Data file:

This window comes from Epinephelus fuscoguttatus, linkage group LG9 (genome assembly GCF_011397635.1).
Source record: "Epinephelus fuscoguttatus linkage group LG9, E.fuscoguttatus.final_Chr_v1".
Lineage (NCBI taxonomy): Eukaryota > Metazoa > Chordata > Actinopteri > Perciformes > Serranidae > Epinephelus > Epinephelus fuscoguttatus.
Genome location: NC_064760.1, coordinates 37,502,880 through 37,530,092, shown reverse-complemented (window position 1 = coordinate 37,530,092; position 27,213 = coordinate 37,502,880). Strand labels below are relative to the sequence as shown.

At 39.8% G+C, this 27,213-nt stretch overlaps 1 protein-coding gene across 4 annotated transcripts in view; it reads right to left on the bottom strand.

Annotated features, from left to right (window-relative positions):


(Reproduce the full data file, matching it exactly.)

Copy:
This window comes from Epinephelus fuscoguttatus, linkage group LG9 (genome assembly GCF_011397635.1).
Source record: "Epinephelus fuscoguttatus linkage group LG9, E.fuscoguttatus.final_Chr_v1".
Lineage (NCBI taxonomy): Eukaryota > Metazoa > Chordata > Actinopteri > Perciformes > Serranidae > Epinephelus > Epinephelus fuscoguttatus.
Genome location: NC_064760.1, coordinates 37,502,880 through 37,530,092, shown reverse-complemented (window position 1 = coordinate 37,530,092; position 27,213 = coordinate 37,502,880). Strand labels below are relative to the sequence as shown.

At 39.8% G+C, this 27,213-nt stretch overlaps 1 protein-coding gene across 4 annotated transcripts in view; it reads right to left on the bottom strand.

Annotated features, from left to right (window-relative positions):